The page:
Among the PD patients, motor symptom severity was evaluated using the part III motor subscale of the Unified Parkinson’s Disease Rating Scale (UPDRS Part III score)36 and Hoehn-Yahr (H-Y) staging37. The anti-parkinsonism medications using an estimate of the levodopa equivalent dose (LEDD) was recorded. Patients were excluded if the UPDSR part III score did not improve more than 30% from “OFF” state after dopaminergic medication administration. Cognition was examined using the Mini Mental State Examination (MMSE)38. Motor severity at H-Y stage < 3 was defined as early-stage PD, and severity at stage ≥ 3 was defined as advanced-stage PD during “on” state. PDD was diagnosed according to the recommended diagnostic criteria from the Movement Disorder Society task force39. PDD was operationally defined as MMSE score < 26 for identifying significant cognitive impairment in patients with PD and impairments in instrumental activities of daily living (e.g., inability to manage finances or cope in social situations). We applied MMSE score < 26 as the cut-off as a possible PDD diagnostic feature with sensitivity and specificity rates of 0.92 and 0.42, respectively40. This study was performed with the approval and in accordance with the guidelines of the institutional review board in NTUH (201605001MINA). All participants provided signed written informed consent before enrollment.

Brain MRI analysis

All participants underwent structural MRI at 1.5 T or 3 T field strength (Siemens MAGNETOM Aera, Verio, TIM, or mMR; Siemens Medical Solutions, Malvern, PA). Susceptibility weighted imaging (SWI) acquisition was performed with a T2*-weighted gradient echo sequence with flip angle 15°, repetition time (TR)/echo time (TE) = 27–28/20 ms, field of view = 23–24 cm, slice thickness = 1.6–3 mm. SWI, and minimum intensity projection images were acquired by in-line post-processing of magnitude and phase images. The other protocol included T1-weighted magnetization‐prepared rapid gradient‐echo (flip angle 9–12°,TR/TE = 1630–2000/2.44–4.65 ms, field of view = 25.6 cm, slice thickness = 1 mm), T2-weighted imaging (TR/TE = 3500–3530/83–103 ms, field of view = 22–23 cm, slice thickness = 5 mm), fluid-attenuated inversion recovery imaging (TR/TE = 10,000/89–90 ms, field of view = 22–23 cm, slice thickness = 5 mm), diffusion-weighted imaging and apparent diffusion coefficient maps.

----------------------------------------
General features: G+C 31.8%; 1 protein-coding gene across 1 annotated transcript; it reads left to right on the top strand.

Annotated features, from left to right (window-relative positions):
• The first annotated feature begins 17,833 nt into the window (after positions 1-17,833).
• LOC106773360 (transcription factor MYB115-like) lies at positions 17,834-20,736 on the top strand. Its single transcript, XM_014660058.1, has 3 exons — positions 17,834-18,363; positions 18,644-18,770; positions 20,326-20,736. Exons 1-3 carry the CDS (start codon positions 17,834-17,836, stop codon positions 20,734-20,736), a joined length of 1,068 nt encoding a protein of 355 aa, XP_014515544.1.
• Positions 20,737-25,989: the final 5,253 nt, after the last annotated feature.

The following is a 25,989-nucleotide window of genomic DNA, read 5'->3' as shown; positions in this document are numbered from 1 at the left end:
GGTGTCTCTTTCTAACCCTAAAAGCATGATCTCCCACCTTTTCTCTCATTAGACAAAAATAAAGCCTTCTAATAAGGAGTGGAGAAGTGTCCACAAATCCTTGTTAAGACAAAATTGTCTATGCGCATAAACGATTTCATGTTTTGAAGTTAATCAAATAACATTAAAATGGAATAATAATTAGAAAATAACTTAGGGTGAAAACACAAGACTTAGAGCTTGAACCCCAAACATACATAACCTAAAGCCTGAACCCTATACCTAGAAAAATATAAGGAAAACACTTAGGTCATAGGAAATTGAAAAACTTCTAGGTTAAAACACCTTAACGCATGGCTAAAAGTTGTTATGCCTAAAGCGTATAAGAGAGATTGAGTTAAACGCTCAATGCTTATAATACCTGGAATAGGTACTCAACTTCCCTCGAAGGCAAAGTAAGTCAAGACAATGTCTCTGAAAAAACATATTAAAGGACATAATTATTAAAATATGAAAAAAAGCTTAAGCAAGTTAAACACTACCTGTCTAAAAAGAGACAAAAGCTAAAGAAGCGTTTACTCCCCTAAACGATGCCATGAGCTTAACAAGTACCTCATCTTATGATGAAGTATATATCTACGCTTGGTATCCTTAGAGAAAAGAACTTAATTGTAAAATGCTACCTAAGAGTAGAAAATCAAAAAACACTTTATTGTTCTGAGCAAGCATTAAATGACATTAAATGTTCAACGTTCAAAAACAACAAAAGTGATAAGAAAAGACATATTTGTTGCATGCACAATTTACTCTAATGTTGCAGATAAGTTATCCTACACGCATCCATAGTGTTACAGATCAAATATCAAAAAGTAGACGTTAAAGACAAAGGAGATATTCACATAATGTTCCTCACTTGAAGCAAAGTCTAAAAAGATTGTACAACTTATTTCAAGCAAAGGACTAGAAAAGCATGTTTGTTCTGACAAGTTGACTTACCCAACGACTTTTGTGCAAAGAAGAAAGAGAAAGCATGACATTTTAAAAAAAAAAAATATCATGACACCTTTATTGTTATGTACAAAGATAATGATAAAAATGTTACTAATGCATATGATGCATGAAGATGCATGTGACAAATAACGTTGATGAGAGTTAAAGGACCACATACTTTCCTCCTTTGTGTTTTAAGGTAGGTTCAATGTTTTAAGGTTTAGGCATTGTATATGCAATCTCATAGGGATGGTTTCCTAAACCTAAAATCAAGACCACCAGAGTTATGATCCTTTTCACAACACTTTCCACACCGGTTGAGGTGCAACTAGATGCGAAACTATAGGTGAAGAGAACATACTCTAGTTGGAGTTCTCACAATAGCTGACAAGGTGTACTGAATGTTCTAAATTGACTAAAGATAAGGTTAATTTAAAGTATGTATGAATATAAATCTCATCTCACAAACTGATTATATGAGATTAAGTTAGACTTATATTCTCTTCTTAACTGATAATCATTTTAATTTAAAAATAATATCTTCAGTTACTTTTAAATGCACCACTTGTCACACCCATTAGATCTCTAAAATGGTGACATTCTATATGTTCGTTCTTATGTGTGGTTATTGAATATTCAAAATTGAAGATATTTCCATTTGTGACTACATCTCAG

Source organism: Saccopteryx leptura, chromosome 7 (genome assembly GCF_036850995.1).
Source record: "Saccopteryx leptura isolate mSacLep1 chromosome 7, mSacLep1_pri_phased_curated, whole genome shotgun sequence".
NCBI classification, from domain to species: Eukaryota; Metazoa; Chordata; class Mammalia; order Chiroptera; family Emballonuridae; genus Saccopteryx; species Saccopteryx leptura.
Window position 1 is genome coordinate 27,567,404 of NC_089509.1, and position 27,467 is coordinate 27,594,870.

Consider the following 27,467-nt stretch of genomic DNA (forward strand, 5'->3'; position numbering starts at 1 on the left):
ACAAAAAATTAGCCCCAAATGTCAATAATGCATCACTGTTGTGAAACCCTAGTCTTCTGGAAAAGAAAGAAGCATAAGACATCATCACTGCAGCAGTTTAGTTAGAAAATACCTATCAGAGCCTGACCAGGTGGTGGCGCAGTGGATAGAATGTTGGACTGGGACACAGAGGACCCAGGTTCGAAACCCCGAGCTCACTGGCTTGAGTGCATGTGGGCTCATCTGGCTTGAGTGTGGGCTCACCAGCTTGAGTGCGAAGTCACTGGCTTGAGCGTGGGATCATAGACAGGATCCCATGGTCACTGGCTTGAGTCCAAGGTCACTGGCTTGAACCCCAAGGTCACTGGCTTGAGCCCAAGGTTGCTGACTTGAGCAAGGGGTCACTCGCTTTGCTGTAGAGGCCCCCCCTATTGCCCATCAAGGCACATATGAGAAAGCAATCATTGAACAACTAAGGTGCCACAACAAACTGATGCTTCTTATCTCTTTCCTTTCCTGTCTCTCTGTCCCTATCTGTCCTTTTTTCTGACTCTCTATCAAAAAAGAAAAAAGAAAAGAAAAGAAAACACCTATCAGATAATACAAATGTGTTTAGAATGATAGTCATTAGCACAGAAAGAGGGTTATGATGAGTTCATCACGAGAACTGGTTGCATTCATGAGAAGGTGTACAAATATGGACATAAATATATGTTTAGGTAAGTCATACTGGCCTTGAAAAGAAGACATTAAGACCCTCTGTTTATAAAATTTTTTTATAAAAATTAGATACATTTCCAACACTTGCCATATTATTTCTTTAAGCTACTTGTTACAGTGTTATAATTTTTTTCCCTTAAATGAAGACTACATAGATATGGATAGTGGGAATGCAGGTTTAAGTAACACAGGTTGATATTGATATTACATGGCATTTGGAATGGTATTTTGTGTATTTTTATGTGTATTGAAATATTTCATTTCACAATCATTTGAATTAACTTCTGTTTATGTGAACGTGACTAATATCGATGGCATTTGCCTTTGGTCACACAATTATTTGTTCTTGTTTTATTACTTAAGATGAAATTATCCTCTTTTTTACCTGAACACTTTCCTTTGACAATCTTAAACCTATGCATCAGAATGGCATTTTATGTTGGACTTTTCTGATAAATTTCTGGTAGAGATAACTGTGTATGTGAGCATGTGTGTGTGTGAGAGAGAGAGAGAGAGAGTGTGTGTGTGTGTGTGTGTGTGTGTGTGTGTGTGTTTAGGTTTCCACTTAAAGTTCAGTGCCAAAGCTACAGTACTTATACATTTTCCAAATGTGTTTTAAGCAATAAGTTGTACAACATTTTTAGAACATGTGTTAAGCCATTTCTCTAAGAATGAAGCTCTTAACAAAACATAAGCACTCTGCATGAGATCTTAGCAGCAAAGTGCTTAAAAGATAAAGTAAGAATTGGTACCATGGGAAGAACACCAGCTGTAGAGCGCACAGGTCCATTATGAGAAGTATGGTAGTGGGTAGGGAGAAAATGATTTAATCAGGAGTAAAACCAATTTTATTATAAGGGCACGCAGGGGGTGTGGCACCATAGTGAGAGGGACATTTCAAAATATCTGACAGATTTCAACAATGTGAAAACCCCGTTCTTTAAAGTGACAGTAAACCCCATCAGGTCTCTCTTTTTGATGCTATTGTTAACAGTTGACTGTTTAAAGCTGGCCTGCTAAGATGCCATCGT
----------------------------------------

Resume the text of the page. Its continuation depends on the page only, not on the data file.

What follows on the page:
The location and number of MBs were evaluated on SWI based on previous guidelines41. MBs were defined as lesions with homogeneous round signal loss (< 10 mm in diameter) on SWI, but not as symmetric hypointensities and flow voids from blood vessels (Fig. 1A,B). MBs were counted in the lobar region (i.e., the frontal, temporal, parietal, occipital, and insular cortices), deep region (i.e., basal ganglia, thalamus, internal capsule, external capsule, corpus callosum, and deep periventricular white matter), and infratentorial region (i.e., brainstem and cerebellum), respectively. In addition to MBs, white matter hyperintensities (WMHs) were scored on fluid-attenuated inversion recovery images using the Fazekas scale42. WMH volume was also calculated using an in-house semi-automated algorithm as described previously43. WMH estimated by Fazekas visual rating scale has been shown near equivalent to quantitative estimates and was used extensively in neuroimaging research44,45. Our group previously also applied this visual rating scale in several studies investigating cerebral small vessel disease46,47. All MRI scans were also processed by FreeSurfer software v6.0.0 ( for the cerebral cortex thickness, hippocampus volume, and caudate nucleus volume. Cortical surface volumetric analysis was calculated using T1‐weighted MPRAGE sequence while white matter lesions were best visualized using T2 FLAIR sequence.

Plasma biomarker assays